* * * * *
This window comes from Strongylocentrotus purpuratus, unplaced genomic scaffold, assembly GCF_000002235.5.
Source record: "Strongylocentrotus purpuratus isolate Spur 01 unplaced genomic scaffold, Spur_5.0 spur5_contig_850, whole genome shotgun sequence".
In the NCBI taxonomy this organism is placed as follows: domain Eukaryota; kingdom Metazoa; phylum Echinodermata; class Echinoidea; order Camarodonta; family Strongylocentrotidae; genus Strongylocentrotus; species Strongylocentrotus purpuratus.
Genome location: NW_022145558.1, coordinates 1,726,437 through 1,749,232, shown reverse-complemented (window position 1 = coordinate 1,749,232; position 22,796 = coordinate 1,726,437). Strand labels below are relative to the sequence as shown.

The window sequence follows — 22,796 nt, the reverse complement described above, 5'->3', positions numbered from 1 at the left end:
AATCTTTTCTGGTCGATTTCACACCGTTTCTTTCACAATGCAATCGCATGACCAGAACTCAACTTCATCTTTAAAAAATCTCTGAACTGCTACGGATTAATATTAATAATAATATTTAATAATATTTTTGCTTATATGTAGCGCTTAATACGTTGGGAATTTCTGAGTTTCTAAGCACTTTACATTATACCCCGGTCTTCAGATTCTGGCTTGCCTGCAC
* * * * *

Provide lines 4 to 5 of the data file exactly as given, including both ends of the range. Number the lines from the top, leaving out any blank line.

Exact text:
Genome location: NW_022145558.1, coordinates 1,726,437 through 1,749,232, shown reverse-complemented (window position 1 = coordinate 1,749,232; position 22,796 = coordinate 1,726,437). Strand labels below are relative to the sequence as shown.

The window sequence follows — 22,796 nt, the reverse complement described above, 5'->3', positions numbered from 1 at the left end: